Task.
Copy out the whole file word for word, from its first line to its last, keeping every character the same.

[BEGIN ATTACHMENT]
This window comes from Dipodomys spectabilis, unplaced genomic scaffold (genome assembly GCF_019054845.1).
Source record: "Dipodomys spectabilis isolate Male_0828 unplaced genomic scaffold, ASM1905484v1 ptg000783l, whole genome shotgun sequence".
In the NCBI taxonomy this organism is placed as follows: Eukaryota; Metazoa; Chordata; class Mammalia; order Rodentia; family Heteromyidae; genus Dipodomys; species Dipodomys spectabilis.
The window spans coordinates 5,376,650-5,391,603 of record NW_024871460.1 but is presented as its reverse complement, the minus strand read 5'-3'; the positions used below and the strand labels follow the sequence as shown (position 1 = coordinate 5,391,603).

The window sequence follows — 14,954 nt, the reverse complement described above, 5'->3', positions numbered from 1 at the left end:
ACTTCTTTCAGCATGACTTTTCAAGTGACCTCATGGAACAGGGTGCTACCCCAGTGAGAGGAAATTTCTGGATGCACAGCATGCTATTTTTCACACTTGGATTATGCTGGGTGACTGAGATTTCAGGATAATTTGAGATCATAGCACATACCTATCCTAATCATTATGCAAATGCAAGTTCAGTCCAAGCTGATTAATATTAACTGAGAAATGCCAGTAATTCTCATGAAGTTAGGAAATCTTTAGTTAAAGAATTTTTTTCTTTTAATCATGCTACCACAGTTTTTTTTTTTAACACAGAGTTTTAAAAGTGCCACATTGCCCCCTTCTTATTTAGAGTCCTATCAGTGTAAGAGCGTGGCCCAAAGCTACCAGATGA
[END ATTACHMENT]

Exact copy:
This window comes from Dipodomys spectabilis, unplaced genomic scaffold (genome assembly GCF_019054845.1).
Source record: "Dipodomys spectabilis isolate Male_0828 unplaced genomic scaffold, ASM1905484v1 ptg000783l, whole genome shotgun sequence".
In the NCBI taxonomy this organism is placed as follows: Eukaryota; Metazoa; Chordata; class Mammalia; order Rodentia; family Heteromyidae; genus Dipodomys; species Dipodomys spectabilis.
The window spans coordinates 5,376,650-5,391,603 of record NW_024871460.1 but is presented as its reverse complement, the minus strand read 5'-3'; the positions used below and the strand labels follow the sequence as shown (position 1 = coordinate 5,391,603).

The window sequence follows — 14,954 nt, the reverse complement described above, 5'->3', positions numbered from 1 at the left end:
ACTTCTTTCAGCATGACTTTTCAAGTGACCTCATGGAACAGGGTGCTACCCCAGTGAGAGGAAATTTCTGGATGCACAGCATGCTATTTTTCACACTTGGATTATGCTGGGTGACTGAGATTTCAGGATAATTTGAGATCATAGCACATACCTATCCTAATCATTATGCAAATGCAAGTTCAGTCCAAGCTGATTAATATTAACTGAGAAATGCCAGTAATTCTCATGAAGTTAGGAAATCTTTAGTTAAAGAATTTTTTTCTTTTAATCATGCTACCACAGTTTTTTTTTTTAACACAGAGTTTTAAAAGTGCCACATTGCCCCCTTCTTATTTAGAGTCCTATCAGTGTAAGAGCGTGGCCCAAAGCTACCAGATGA